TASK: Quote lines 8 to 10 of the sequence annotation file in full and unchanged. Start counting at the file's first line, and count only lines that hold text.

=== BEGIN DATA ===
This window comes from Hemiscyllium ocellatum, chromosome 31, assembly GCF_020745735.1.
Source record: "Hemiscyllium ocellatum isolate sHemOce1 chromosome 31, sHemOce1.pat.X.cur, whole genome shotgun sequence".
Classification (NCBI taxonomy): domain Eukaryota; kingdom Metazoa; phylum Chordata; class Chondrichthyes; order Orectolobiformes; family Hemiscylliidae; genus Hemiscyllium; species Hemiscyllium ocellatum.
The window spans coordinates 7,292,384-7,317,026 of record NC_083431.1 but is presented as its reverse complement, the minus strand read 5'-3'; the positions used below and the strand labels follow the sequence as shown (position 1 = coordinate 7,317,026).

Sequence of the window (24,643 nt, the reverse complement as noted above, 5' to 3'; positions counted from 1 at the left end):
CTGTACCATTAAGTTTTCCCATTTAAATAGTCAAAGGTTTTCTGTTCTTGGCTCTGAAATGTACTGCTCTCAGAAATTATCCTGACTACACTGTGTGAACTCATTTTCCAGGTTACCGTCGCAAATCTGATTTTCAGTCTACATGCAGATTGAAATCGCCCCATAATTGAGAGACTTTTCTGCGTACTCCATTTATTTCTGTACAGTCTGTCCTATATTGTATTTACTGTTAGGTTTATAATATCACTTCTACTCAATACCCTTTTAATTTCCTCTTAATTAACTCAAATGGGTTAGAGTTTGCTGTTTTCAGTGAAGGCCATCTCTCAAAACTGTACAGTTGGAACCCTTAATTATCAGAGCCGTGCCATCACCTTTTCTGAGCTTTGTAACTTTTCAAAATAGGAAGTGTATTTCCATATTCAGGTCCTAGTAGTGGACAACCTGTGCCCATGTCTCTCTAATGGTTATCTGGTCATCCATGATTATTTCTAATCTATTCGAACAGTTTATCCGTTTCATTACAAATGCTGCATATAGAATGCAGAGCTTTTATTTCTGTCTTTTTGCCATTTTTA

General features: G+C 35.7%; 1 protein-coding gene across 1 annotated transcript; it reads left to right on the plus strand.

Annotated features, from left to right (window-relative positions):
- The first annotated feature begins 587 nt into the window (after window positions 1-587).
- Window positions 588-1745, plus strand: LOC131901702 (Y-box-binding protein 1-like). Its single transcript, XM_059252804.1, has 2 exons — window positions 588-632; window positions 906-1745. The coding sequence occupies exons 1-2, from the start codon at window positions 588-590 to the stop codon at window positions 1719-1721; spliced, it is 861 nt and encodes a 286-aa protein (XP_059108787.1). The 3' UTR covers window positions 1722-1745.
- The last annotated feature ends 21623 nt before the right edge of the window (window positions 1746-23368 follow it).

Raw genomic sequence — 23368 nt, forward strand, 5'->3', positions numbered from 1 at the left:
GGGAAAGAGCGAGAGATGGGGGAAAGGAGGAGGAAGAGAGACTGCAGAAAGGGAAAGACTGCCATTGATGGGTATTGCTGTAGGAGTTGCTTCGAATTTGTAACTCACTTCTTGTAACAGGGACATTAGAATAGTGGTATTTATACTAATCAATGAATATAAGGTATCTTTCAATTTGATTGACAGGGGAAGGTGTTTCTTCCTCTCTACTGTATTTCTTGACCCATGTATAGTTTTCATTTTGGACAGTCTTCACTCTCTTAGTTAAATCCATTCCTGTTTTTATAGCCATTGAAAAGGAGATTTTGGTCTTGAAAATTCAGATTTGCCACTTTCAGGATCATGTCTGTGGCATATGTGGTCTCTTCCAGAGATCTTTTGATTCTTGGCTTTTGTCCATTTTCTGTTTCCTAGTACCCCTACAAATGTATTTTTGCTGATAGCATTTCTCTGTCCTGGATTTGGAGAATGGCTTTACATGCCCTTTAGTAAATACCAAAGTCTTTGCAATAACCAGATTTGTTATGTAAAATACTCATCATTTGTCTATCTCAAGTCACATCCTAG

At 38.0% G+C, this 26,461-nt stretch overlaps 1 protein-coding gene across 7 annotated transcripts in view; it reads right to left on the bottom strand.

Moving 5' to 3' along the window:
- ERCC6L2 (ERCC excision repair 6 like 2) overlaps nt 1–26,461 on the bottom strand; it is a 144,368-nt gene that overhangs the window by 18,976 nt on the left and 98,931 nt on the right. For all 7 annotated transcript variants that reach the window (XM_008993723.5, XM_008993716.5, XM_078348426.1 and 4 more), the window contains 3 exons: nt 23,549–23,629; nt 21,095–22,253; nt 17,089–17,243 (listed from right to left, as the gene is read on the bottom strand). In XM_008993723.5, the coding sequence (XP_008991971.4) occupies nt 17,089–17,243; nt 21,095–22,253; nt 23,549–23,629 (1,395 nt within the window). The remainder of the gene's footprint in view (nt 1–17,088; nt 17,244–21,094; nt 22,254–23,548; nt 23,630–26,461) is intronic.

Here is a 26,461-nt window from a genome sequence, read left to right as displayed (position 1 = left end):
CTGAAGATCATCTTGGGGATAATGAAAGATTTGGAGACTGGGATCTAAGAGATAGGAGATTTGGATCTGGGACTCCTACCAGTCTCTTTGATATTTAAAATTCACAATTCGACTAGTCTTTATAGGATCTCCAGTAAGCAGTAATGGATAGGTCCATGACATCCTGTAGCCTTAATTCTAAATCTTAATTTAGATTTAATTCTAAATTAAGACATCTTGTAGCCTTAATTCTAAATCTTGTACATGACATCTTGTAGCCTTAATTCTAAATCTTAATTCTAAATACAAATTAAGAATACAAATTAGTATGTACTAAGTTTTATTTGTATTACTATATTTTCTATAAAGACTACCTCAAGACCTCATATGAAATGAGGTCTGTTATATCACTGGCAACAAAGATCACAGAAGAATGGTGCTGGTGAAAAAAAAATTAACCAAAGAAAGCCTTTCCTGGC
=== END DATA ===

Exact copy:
Annotated features, from left to right (window-relative positions):
- The first annotated feature begins 587 nt into the window (after window positions 1-587).
- Window positions 588-1745, plus strand: LOC131901702 (Y-box-binding protein 1-like). Its single transcript, XM_059252804.1, has 2 exons — window positions 588-632; window positions 906-1745. The coding sequence occupies exons 1-2, from the start codon at window positions 588-590 to the stop codon at window positions 1719-1721; spliced, it is 861 nt and encodes a 286-aa protein (XP_059108787.1). The 3' UTR covers window positions 1722-1745.